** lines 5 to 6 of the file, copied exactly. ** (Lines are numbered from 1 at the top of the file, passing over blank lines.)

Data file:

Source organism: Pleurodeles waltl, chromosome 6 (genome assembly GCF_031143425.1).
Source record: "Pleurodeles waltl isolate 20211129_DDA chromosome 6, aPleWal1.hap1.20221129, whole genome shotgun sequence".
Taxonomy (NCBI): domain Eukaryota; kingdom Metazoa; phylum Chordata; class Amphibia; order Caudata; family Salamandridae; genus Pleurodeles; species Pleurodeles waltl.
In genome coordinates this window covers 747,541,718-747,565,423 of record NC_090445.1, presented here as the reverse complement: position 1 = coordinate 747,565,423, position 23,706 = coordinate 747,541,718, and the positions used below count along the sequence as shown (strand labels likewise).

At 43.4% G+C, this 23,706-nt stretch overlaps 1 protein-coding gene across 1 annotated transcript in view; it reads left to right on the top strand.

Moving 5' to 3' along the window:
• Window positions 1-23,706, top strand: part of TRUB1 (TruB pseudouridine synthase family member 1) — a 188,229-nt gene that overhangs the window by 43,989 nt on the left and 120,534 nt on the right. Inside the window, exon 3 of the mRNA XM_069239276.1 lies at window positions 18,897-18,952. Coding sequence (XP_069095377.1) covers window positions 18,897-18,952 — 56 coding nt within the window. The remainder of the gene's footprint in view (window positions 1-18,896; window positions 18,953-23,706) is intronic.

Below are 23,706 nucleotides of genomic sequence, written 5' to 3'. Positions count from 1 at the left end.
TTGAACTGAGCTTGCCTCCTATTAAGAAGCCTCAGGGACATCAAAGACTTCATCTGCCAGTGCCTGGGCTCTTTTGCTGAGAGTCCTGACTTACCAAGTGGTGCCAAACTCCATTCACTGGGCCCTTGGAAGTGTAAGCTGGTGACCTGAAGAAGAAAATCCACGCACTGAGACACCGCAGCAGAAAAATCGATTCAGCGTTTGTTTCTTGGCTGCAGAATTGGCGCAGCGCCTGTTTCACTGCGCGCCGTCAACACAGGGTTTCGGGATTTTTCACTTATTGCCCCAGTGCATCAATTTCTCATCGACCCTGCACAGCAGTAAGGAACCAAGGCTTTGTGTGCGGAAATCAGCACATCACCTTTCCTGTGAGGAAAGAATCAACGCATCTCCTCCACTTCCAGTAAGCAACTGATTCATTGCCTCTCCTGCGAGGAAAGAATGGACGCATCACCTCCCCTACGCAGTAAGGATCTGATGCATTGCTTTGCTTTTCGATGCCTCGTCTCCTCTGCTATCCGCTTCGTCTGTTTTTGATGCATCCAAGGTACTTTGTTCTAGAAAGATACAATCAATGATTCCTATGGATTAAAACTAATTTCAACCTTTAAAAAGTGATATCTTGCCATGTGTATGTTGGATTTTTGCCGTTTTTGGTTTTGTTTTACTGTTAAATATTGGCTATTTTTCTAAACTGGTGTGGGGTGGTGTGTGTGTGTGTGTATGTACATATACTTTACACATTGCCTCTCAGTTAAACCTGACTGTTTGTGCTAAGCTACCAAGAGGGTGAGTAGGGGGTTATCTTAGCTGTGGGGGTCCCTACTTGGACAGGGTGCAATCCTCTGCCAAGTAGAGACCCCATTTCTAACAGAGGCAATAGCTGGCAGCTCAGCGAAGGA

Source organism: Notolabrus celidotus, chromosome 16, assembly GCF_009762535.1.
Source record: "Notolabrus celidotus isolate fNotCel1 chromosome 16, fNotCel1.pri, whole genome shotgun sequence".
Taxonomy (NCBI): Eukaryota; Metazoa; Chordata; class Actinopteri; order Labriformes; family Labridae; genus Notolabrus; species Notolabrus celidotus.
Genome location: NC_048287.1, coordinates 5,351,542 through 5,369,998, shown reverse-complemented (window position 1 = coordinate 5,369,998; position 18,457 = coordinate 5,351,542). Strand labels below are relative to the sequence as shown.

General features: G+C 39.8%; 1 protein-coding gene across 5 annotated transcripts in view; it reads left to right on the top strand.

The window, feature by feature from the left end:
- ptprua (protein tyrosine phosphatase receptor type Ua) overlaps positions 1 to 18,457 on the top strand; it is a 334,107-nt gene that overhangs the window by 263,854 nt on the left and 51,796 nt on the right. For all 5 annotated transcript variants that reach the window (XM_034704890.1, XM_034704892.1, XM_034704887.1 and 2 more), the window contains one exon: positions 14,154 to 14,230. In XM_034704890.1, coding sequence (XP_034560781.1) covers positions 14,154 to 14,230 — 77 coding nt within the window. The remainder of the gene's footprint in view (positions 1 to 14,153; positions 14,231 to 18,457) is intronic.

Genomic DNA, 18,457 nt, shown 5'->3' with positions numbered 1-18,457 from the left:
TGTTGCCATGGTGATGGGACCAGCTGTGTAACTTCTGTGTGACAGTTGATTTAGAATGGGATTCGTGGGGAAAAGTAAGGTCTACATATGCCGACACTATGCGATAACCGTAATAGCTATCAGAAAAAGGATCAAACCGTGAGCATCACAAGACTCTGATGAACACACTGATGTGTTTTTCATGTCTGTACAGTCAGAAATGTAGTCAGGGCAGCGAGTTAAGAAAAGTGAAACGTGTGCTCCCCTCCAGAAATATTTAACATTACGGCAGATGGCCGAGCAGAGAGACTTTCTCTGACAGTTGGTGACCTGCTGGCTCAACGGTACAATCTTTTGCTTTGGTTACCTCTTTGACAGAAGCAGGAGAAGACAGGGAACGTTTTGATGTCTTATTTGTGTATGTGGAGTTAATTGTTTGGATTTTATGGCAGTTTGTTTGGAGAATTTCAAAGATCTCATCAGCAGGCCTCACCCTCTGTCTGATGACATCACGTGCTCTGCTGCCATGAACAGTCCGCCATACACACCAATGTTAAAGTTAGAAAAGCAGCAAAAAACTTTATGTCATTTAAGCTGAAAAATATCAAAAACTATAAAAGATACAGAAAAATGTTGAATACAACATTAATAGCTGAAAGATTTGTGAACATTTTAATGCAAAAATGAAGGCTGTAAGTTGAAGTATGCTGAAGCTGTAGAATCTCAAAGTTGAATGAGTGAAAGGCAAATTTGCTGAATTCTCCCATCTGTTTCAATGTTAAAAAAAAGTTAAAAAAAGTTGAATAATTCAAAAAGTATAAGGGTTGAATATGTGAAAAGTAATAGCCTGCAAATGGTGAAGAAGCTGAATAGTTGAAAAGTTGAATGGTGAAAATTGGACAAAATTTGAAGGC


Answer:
At 43.4% G+C, this 23,706-nt stretch overlaps 1 protein-coding gene across 1 annotated transcript in view; it reads left to right on the top strand.

Moving 5' to 3' along the window: